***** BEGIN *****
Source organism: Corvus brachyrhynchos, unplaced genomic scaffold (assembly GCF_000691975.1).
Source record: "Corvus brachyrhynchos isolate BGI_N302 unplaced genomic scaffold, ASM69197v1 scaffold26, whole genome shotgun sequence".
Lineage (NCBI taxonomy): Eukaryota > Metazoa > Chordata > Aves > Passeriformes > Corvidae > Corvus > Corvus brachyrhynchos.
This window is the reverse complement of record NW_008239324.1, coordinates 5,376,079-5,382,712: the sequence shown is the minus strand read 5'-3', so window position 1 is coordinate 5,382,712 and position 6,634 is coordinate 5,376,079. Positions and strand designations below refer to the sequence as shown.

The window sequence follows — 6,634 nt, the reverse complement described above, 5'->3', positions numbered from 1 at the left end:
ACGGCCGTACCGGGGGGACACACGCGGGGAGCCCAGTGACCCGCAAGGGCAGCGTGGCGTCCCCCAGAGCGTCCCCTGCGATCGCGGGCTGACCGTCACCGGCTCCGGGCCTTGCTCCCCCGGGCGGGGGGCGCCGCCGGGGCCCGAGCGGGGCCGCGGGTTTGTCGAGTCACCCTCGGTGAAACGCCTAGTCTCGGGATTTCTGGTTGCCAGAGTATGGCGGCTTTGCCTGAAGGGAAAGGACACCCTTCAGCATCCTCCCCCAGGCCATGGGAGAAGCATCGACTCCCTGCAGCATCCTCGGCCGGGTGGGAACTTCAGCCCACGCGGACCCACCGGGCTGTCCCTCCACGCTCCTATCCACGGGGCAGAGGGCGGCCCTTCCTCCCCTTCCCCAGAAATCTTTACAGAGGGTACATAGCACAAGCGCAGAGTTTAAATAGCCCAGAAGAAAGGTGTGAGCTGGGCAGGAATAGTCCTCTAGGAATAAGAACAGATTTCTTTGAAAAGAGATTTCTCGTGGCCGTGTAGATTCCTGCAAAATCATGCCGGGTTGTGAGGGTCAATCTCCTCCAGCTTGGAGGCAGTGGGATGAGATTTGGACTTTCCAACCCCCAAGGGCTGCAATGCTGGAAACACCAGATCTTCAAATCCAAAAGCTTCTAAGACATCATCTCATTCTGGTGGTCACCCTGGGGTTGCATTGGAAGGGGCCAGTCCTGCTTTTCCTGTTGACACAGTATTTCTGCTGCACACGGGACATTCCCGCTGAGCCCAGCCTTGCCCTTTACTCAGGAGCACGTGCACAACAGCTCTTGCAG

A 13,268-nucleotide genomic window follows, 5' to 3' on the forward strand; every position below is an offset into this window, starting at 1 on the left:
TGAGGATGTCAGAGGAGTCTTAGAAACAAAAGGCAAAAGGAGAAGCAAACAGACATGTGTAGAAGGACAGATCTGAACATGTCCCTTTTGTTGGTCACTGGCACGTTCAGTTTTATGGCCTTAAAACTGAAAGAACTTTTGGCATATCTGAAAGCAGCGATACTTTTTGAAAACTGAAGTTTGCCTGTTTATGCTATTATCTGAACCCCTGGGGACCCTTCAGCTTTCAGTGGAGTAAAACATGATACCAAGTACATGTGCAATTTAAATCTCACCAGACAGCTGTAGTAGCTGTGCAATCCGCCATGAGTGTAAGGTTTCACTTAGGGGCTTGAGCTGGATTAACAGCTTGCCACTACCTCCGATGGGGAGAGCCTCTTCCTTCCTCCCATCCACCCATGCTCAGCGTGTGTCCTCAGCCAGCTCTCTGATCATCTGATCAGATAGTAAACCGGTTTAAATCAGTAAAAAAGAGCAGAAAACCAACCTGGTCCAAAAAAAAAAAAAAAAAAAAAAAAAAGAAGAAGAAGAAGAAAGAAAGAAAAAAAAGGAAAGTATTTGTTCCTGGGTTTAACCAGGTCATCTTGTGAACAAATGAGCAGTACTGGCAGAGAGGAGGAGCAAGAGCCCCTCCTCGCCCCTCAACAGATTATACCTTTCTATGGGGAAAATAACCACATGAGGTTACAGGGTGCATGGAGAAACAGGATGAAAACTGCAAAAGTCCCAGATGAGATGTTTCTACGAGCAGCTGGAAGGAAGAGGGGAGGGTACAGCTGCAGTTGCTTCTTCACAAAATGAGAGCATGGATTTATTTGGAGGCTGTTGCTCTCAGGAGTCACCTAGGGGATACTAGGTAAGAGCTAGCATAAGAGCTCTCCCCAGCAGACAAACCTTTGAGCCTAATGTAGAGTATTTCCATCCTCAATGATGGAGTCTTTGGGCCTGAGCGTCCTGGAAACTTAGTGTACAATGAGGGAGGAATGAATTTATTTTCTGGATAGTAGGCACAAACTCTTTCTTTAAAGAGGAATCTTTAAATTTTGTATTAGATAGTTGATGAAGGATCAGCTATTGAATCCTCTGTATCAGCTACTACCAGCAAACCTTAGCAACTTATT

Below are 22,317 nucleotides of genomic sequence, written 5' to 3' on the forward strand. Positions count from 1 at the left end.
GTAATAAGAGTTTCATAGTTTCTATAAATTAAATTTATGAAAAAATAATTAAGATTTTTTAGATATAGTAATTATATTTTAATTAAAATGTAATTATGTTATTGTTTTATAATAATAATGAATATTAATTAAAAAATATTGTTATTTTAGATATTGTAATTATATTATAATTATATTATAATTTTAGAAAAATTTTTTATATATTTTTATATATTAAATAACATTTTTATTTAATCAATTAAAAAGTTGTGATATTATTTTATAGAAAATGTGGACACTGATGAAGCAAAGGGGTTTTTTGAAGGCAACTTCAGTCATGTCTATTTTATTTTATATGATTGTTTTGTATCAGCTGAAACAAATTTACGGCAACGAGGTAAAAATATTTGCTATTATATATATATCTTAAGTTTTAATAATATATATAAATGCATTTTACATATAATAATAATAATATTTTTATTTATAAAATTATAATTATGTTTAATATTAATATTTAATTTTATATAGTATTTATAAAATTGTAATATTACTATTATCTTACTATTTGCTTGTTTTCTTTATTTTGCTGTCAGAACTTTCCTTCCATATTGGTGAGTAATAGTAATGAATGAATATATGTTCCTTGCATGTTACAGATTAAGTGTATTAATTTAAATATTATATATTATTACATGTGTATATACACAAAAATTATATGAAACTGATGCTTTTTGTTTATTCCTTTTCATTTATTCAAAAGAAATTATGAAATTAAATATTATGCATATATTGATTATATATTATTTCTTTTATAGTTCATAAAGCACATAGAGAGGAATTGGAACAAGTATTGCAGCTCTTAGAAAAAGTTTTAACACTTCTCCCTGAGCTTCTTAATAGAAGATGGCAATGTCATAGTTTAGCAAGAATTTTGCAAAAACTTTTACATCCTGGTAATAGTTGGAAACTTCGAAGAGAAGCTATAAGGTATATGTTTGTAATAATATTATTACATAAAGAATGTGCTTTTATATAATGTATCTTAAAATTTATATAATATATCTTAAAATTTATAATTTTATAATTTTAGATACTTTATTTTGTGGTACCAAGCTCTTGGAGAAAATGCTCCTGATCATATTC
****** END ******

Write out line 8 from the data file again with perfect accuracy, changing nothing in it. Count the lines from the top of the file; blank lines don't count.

TGAGGATGTCAGAGGAGTCTTAGAAACAAAAGGCAAAAGGAGAAGCAAACAGACATGTGTAGAAGGACAGATCTGAACATGTCCCTTTTGTTGGTCACTGGCACGTTCAGTTTTATGGCCTTAAAACTGAAAGAACTTTTGGCATATCTGAAAGCAGCGATACTTTTTGAAAACTGAAGTTTGCCTGTTTATGCTATTATCTGAACCCCTGGGGACCCTTCAGCTTTCAGTGGAGTAAAACATGATACCAAGTACATGTGCAATTTAAATCTCACCAGACAGCTGTAGTAGCTGTGCAATCCGCCATGAGTGTAAGGTTTCACTTAGGGGCTTGAGCTGGATTAACAGCTTGCCACTACCTCCGATGGGGAGAGCCTCTTCCTTCCTCCCATCCACCCATGCTCAGCGTGTGTCCTCAGCCAGCTCTCTGATCATCTGATCAGATAGTAAACCGGTTTAAATCAGTAAAAAAGAGCAGAAAACCAACCTGGTCCAAAAAAAAAAAAAAAAAAAAAAAAAAGAAGAAGAAGAAGAAAGAAAGAAAAAAAAGGAAAGTATTTGTTCCTGGGTTTAACCAGGTCATCTTGTGAACAAATGAGCAGTACTGGCAGAGAGGAGGAGCAAGAGCCCCTCCTCGCCCCTCAACAGATTATACCTTTCTATGGGGAAAATAACCACATGAGGTTACAGGGTGCATGGAGAAACAGGATGAAAACTGCAAAAGTCCCAGATGAGATGTTTCTACGAGCAGCTGGAAGGAAGAGGGGAGGGTACAGCTGCAGTTGCTTCTTCACAAAATGAGAGCATGGATTTATTTGGAGGCTGTTGCTCTCAGGAGTCACCTAGGGGATACTAGGTAAGAGCTAGCATAAGAGCTCTCCCCAGCAGACAAACCTTTGAGCCTAATGTAGAGTATTTCCATCCTCAATGATGGAGTCTTTGGGCCTGAGCGTCCTGGAAACTTAGTGTACAATGAGGGAGGAATGAATTTATTTTCTGGATAGTAGGCACAAACTCTTTCTTTAAAGAGGAATCTTTAAATTTTGTATTAGATAGTTGATGAAGGATCAGCTATTGAATCCTCTGTATCAGCTACTACCAGCAAACCTTAGCAACTTATT